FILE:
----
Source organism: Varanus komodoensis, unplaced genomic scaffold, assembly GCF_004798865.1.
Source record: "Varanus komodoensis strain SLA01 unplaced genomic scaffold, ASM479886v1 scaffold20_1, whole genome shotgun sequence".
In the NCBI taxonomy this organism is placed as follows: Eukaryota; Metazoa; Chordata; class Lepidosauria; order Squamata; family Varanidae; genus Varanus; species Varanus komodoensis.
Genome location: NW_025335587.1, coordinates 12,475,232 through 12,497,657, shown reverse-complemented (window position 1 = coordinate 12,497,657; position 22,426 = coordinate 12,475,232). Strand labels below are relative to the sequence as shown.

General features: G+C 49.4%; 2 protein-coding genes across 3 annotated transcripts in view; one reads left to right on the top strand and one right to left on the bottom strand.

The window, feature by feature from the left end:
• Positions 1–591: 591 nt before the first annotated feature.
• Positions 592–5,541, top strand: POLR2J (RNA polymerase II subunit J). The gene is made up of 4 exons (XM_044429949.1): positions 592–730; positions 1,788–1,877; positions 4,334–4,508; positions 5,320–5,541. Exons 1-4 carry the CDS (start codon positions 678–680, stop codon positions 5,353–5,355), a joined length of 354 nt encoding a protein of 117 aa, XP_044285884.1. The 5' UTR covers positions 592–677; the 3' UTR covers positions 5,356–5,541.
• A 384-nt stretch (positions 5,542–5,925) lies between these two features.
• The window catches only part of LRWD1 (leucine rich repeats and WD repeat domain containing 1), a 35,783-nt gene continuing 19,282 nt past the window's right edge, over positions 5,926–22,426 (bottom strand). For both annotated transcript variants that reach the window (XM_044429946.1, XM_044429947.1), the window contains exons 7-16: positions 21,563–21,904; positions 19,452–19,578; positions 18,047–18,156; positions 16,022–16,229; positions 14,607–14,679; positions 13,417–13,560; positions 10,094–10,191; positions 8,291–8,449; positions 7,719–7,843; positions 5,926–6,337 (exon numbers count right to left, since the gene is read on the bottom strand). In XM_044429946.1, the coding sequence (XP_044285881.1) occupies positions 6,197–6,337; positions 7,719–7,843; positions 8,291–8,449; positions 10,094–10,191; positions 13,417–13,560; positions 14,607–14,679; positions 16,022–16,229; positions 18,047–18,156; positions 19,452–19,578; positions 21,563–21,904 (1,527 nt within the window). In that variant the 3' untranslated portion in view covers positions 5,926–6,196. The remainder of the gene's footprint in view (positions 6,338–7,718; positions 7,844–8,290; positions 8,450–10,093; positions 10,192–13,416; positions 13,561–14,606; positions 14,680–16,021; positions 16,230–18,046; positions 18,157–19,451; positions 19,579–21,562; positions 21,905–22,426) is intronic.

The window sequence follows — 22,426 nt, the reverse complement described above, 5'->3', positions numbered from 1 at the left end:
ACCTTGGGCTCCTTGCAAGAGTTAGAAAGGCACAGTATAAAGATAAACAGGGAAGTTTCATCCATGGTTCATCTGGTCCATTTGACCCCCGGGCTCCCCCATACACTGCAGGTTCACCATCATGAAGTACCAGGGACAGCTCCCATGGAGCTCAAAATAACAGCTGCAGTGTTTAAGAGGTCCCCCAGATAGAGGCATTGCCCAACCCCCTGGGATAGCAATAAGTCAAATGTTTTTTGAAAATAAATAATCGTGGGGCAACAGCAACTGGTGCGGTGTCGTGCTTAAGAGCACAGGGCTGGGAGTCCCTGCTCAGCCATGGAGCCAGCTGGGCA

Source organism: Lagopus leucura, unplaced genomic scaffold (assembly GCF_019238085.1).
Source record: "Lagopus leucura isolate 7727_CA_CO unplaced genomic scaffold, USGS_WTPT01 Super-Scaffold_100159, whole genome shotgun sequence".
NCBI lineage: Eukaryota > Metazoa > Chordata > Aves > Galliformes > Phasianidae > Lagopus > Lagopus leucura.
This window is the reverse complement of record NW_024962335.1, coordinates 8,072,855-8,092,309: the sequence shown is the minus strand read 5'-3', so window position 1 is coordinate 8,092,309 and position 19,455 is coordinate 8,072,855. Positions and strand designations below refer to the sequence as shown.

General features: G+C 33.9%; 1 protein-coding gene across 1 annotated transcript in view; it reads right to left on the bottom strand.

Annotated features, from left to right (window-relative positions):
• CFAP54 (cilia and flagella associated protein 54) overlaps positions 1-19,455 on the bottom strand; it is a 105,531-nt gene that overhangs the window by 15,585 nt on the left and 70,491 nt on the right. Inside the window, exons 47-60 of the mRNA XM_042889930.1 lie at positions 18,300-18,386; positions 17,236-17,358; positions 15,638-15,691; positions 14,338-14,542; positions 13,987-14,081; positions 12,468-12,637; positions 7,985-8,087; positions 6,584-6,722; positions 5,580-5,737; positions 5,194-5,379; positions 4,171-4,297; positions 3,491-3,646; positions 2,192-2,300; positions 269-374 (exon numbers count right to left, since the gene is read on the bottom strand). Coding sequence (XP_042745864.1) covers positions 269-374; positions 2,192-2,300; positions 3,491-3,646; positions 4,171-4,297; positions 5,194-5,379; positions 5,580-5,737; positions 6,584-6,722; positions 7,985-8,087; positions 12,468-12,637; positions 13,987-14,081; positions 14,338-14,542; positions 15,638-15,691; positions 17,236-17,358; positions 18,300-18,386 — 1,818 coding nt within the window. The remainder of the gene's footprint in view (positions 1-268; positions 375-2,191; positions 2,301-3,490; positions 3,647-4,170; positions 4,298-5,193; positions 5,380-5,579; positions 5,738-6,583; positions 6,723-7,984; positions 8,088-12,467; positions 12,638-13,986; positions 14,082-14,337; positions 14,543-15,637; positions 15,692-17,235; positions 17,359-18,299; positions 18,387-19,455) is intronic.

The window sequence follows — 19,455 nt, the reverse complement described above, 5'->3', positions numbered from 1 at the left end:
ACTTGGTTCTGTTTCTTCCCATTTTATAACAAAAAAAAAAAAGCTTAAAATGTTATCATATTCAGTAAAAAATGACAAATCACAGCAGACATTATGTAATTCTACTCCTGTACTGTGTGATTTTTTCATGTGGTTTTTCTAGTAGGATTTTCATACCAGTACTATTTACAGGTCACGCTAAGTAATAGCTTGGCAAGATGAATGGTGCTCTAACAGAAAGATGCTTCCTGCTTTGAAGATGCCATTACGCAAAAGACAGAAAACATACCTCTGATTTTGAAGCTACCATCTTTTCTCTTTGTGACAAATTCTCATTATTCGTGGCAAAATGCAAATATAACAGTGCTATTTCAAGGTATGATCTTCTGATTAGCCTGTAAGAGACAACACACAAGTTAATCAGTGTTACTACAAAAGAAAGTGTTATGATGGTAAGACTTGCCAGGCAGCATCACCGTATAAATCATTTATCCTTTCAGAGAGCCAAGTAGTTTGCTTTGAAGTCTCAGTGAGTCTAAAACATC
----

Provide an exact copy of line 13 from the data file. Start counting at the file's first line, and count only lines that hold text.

Source organism: Lagopus leucura, unplaced genomic scaffold (assembly GCF_019238085.1).